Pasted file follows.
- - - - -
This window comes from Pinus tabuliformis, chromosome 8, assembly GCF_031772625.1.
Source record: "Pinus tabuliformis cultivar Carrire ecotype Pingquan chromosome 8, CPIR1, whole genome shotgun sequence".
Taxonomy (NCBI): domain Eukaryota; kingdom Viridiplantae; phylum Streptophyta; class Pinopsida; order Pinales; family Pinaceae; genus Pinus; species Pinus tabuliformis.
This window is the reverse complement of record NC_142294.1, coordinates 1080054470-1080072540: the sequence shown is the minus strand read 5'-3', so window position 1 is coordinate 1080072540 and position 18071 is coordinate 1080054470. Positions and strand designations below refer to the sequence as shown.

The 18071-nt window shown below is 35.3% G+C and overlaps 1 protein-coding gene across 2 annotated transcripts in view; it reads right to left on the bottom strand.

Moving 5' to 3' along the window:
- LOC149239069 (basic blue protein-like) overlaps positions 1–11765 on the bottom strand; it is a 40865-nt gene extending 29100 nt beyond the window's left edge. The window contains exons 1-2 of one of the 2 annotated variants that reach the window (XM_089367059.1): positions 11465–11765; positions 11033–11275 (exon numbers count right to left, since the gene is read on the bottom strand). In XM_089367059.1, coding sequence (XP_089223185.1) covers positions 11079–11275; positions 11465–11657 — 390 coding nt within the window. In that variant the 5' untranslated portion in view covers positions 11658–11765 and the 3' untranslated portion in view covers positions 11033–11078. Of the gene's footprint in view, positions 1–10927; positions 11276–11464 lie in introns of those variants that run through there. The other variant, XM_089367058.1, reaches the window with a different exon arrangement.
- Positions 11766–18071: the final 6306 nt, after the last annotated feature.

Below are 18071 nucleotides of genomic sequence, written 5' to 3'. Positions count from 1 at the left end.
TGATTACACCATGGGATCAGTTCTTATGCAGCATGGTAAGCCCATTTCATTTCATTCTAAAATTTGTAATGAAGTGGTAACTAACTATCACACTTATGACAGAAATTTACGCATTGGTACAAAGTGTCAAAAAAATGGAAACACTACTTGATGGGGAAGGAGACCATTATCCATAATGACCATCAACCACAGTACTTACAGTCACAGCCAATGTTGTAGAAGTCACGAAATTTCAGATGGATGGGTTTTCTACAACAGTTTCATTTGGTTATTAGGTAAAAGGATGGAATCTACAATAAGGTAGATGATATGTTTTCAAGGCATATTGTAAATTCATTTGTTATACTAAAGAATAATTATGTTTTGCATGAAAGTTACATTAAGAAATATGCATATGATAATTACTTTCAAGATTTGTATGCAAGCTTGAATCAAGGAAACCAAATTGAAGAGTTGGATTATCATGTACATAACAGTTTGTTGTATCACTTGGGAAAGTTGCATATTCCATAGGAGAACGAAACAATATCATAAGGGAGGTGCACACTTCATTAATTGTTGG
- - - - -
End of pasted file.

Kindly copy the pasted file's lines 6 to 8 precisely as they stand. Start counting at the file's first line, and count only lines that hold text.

Moving 5' to 3' along the window:
- LOC149239069 (basic blue protein-like) overlaps positions 1–11765 on the bottom strand; it is a 40865-nt gene extending 29100 nt beyond the window's left edge. The window contains exons 1-2 of one of the 2 annotated variants that reach the window (XM_089367059.1): positions 11465–11765; positions 11033–11275 (exon numbers count right to left, since the gene is read on the bottom strand). In XM_089367059.1, coding sequence (XP_089223185.1) covers positions 11079–11275; positions 11465–11657 — 390 coding nt within the window. In that variant the 5' untranslated portion in view covers positions 11658–11765 and the 3' untranslated portion in view covers positions 11033–11078. Of the gene's footprint in view, positions 1–10927; positions 11276–11464 lie in introns of those variants that run through there. The other variant, XM_089367058.1, reaches the window with a different exon arrangement.
- Positions 11766–18071: the final 6306 nt, after the last annotated feature.